The problem with a formal religion, or simply doing the things we are told in order to heal, is that it may not work. They dull over, wash out, grow bleak. Alcoholic comes in, does the steps, writes his inventory, shares it and asks to be removed of his defects, and wonders why he still hurts. Buddhist sits for hours and hours, practicing loving kindness, practicing acceptance of what he thinks and feels, and the resolution grows dim. Christian prays, and prays and prays, and gets caught up in things like ‘worship’ or ‘resentment’ or ‘confession’ or ‘salvation’, but still goes home to the same kitchen, with the same family, the same table cloth, the same hungers. A superficial adherence to the forms of spirituality becomes little more than ‘positive thinking’, ‘cognitive therapy’, or ‘replacing with opposites’. By those theories, you recognize when the negative thoughts come up and replace them with their opposites. This is what happens when people tape affirmations to their mirror and spin themselves out on platitudes.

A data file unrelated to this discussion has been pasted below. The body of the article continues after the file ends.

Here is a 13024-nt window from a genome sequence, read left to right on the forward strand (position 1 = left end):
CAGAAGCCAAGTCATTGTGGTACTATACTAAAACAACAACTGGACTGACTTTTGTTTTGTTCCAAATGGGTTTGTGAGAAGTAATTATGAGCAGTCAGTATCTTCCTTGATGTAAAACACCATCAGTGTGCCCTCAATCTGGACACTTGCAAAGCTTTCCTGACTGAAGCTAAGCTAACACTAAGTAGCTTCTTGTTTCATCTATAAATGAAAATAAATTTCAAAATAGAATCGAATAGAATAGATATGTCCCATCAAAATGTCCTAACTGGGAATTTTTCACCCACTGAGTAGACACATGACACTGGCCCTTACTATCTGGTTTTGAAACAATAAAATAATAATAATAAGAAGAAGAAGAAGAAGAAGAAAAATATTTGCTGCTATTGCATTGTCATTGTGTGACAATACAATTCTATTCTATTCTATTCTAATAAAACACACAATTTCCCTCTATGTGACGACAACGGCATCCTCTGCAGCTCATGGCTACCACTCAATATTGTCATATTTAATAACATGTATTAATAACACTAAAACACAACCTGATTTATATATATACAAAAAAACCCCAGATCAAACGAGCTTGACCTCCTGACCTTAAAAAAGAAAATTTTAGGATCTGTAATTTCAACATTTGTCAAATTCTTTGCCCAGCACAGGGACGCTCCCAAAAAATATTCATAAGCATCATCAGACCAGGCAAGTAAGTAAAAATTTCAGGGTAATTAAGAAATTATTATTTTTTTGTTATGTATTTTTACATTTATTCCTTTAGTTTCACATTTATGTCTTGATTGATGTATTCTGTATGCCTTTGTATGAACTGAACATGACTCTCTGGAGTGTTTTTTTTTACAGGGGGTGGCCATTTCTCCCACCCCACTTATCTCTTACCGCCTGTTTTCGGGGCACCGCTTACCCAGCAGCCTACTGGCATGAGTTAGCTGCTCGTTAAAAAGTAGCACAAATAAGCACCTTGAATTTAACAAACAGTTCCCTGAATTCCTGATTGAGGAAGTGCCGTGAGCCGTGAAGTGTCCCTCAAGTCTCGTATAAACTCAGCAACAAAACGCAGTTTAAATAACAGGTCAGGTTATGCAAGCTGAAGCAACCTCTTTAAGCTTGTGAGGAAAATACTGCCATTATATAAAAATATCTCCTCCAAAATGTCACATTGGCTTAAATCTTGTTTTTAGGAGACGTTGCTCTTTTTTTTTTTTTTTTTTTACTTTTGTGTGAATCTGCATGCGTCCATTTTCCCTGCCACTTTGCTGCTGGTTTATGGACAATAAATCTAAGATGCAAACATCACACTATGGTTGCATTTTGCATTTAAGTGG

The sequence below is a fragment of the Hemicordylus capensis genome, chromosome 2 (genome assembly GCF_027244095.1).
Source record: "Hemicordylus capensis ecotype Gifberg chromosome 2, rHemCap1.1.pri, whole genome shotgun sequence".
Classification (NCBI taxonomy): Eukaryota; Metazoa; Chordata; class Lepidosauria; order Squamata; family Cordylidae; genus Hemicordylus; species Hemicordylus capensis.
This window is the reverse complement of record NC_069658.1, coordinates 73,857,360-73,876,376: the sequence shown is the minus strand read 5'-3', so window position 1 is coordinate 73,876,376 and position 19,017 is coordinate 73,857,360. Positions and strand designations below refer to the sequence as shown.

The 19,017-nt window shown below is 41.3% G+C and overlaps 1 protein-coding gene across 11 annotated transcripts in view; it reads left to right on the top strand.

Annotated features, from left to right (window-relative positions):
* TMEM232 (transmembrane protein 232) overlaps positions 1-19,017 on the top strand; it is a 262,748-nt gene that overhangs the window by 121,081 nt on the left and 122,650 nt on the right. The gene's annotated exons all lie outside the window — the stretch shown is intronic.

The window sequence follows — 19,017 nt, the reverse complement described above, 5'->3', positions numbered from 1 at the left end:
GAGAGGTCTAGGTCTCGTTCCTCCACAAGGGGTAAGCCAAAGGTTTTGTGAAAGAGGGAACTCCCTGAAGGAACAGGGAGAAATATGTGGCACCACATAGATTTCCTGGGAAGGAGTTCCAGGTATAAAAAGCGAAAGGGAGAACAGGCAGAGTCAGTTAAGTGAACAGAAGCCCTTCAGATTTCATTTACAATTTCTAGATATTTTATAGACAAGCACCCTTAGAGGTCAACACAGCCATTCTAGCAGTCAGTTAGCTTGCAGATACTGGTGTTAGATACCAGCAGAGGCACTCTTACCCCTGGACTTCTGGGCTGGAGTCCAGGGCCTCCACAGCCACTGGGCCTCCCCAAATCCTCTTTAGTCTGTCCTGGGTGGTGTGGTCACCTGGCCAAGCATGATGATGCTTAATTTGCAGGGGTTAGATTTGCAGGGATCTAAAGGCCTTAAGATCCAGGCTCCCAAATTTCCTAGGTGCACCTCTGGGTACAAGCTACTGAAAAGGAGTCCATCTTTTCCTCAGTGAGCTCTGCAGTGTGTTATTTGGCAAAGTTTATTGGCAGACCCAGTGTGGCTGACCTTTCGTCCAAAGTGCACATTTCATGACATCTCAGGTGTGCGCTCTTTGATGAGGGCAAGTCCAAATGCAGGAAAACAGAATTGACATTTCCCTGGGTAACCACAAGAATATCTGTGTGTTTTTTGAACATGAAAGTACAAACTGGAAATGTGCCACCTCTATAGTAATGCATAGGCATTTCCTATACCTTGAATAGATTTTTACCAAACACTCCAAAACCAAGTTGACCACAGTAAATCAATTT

Trying to cultivate a feeling of self-love to get rid of self-hatred is a back asswards kind of thing to do. I know, said a girlfriend, who like me has struggled with major depression for years, that I have low self esteem. But how do you go about loving yourself when you hate yourself so much?
Faith cannot be blind. The only faith that is real is faith in one’s own experience. It is difficult, though, to truly honor and have faith in your own life.
Practice and form and religion can backfire: every time you try to bring in an element of faith, or prayer, or loving kindness, or positive thought, the fierce and destructive aspects of mind and experience gain strength. They throw back more venom. Instead of reducing the strength of the negative thoughts or the low self esteem or the urge to drink, they are actually increased, feeding on weakness.
It isn’t time for platitudes or saccharine promises. It is time for raw. The voices in the head, those insistent visitors, those defects of character prove, as they say, that if we don’t work the steps they will work us. Work us over to a pulp.
To work: enter, engage more deeply. Be willing, when that thought of unworthiness or grief or rage swims up, to ask it in to tea.
Begin, here. It is raining. Flash floods and steady lightning. Roses have bloomed, sudden and everywhere, and heat has settled in like a virus. The dog slaps his tail against the floor in happy dream, and I listen to the thousand hammers and nails of the rain, holding everything solid. I need the ducks, and the roses, and the pine, and the thunder. Without them, I would die. Why would I say such a thing?
They change before my eyes. They keep me close to process. To growth, and also to dying. I feel them as presences. I am floated – pure drift – on their moments.